The Paradox of the 2000 Presidential election -- News and comedy converged during the presidential race between Al Gore and George Bush Jr.

By Bruce Fretts
Updated December 22, 2000 at 05:00 AM EST

My fellow Americans, as our country was engulfed in confusion over the outcome of the presidential election, to whom did we turn for some much-needed comic relief? Dave, Jay, and Bill? Nope. Try Dan, Tom, and Peter.

When it came to big yuks, no late-night jokester could beat the comedy of errors staged by the august network news divisions on election night. No matter where you flipped, hilarity ensued. First, Al Gore was declared the winner in Florida (get out!), then George W. Bush (stop it!), then nobody (yer killin’ us!). ”Oh, waiter, one order of crow,” deadpanned CNN’s Jeff Greenfield after the experts retracted another prediction.

”The thrill for me was staying up until 4:30 a.m. and watching befuddlement unfold,” says Jon Stewart, mock anchorman of Comedy Central’s The Daily Show. ”My favorite moment was watching (NBC’s) Tim Russert and Tom Brokaw just staring at each other like ‘F— me!’ and then throwing it to (historian) Doris Kearns Goodwin.” At 3 a.m., Brokaw was caught snacking on camera. ”I’m having a little cracker here to keep going, it turns out,” he intoned. Two hours later, Peter Jennings broke the story that ABC was ablaze as one of the studio’s lights had ignited, and a coworker quickly extinguished it.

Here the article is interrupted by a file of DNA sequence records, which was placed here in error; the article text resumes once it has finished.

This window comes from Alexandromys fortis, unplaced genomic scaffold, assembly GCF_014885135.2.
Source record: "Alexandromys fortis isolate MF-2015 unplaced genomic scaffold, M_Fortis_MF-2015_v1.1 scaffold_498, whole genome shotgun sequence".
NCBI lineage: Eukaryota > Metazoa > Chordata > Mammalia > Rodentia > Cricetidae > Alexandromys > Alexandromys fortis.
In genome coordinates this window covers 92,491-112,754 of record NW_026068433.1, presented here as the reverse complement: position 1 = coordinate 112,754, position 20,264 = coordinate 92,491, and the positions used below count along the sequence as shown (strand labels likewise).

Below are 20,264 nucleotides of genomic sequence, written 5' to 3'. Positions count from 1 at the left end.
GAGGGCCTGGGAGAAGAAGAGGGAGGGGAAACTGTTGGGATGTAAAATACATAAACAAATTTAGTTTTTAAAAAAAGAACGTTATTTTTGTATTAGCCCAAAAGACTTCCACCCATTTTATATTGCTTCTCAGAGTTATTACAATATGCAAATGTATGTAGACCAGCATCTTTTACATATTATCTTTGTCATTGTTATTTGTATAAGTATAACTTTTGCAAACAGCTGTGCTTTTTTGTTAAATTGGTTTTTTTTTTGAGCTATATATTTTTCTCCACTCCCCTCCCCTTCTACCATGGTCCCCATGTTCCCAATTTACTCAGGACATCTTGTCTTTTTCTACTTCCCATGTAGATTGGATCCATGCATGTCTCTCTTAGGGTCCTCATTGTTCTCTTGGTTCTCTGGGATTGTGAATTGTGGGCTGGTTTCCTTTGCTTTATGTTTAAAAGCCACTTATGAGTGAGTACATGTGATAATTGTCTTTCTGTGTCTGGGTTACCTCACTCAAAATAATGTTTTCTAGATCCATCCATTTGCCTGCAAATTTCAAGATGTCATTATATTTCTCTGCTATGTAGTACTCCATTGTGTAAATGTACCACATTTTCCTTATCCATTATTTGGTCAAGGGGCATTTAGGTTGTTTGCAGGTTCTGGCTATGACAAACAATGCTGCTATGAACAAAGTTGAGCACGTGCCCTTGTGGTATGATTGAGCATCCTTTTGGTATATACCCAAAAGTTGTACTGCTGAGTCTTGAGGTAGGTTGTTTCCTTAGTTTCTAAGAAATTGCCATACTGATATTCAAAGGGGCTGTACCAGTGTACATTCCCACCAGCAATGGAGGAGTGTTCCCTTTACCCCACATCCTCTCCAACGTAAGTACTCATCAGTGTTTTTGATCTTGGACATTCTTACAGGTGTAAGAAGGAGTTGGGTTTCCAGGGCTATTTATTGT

Then there was the ongoing spectacle of CBS’ Dan Rather, who rattled off an endless monologue of pseudo-folksy mal mots (he called the race ”hot enough to peel house paint!”). ”He’s like a man in the park,” says NBC’s Late Night host Conan O’Brien. ”Someone should get him a coat and some soup.” Adds Stewart, ”I honestly think he was reading off album covers of country-western records: ‘Put me in a pickup and drive me to the dance, it looks like it’s Bush!”’

But in the weeks of tumult that followed, the natural balance of order was restored, and it was the late-night comics who put the story in proper perspective. ”Both candidates are in seclusion,” David Letterman reported on CBS’ Late Show in the immediate aftermath. ”So, you see, some good has come of this.” With a fistful of fresh ingredients — Florida secretary of state Katherine Harris’ liberal use of makeup, the phrase hanging chad — the absurdist smorgasbord of our electoral crisis helped soften the blow of losing the monologists’ favorite target: ”It’s going to be hard to top Clinton,” says O’Brien. ”He was the gift that kept on giving.”